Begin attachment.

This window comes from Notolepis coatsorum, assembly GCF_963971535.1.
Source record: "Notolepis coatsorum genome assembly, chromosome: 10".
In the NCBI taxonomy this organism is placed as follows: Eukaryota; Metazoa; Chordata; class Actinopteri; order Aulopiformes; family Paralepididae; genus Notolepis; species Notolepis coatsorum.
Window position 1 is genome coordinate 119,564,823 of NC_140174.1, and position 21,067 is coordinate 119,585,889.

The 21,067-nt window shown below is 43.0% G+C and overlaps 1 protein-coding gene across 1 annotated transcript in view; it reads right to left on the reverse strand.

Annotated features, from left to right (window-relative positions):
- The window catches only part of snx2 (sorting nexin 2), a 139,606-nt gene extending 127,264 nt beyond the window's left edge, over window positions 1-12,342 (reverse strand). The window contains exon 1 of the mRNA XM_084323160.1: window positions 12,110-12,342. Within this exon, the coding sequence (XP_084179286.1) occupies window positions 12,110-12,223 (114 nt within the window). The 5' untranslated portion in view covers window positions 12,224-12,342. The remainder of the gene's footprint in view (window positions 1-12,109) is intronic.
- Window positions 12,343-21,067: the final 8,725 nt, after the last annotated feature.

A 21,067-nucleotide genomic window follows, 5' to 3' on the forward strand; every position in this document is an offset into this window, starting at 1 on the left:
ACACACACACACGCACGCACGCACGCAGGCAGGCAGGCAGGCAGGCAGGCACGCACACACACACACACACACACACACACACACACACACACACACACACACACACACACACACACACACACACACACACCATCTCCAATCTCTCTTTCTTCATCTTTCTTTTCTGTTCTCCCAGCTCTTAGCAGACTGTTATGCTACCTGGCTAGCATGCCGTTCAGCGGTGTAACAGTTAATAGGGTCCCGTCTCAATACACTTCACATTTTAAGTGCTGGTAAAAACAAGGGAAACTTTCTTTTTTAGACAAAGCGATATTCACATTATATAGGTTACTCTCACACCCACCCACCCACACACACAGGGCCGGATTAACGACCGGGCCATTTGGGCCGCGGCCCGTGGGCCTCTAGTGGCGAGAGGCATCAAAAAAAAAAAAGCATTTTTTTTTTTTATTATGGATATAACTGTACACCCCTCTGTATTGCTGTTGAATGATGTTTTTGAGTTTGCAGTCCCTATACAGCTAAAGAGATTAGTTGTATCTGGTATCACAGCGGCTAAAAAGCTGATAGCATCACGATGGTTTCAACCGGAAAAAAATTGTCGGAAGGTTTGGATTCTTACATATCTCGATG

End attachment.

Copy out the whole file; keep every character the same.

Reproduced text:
This window comes from Notolepis coatsorum, assembly GCF_963971535.1.
Source record: "Notolepis coatsorum genome assembly, chromosome: 10".
In the NCBI taxonomy this organism is placed as follows: Eukaryota; Metazoa; Chordata; class Actinopteri; order Aulopiformes; family Paralepididae; genus Notolepis; species Notolepis coatsorum.
Window position 1 is genome coordinate 119,564,823 of NC_140174.1, and position 21,067 is coordinate 119,585,889.

The 21,067-nt window shown below is 43.0% G+C and overlaps 1 protein-coding gene across 1 annotated transcript in view; it reads right to left on the reverse strand.

Annotated features, from left to right (window-relative positions):
- The window catches only part of snx2 (sorting nexin 2), a 139,606-nt gene extending 127,264 nt beyond the window's left edge, over window positions 1-12,342 (reverse strand). The window contains exon 1 of the mRNA XM_084323160.1: window positions 12,110-12,342. Within this exon, the coding sequence (XP_084179286.1) occupies window positions 12,110-12,223 (114 nt within the window). The 5' untranslated portion in view covers window positions 12,224-12,342. The remainder of the gene's footprint in view (window positions 1-12,109) is intronic.
- Window positions 12,343-21,067: the final 8,725 nt, after the last annotated feature.

A 21,067-nucleotide genomic window follows, 5' to 3' on the forward strand; every position in this document is an offset into this window, starting at 1 on the left:
ACACACACACACGCACGCACGCACGCAGGCAGGCAGGCAGGCAGGCAGGCACGCACACACACACACACACACACACACACACACACACACACACACACACACACACACACACACACACACACACACACACCATCTCCAATCTCTCTTTCTTCATCTTTCTTTTCTGTTCTCCCAGCTCTTAGCAGACTGTTATGCTACCTGGCTAGCATGCCGTTCAGCGGTGTAACAGTTAATAGGGTCCCGTCTCAATACACTTCACATTTTAAGTGCTGGTAAAAACAAGGGAAACTTTCTTTTTTAGACAAAGCGATATTCACATTATATAGGTTACTCTCACACCCACCCACCCACACACACAGGGCCGGATTAACGACCGGGCCATTTGGGCCGCGGCCCGTGGGCCTCTAGTGGCGAGAGGCATCAAAAAAAAAAAAGCATTTTTTTTTTTTATTATGGATATAACTGTACACCCCTCTGTATTGCTGTTGAATGATGTTTTTGAGTTTGCAGTCCCTATACAGCTAAAGAGATTAGTTGTATCTGGTATCACAGCGGCTAAAAAGCTGATAGCATCACGATGGTTTCAACCGGAAAAAAATTGTCGGAAGGTTTGGATTCTTACATATCTCGATG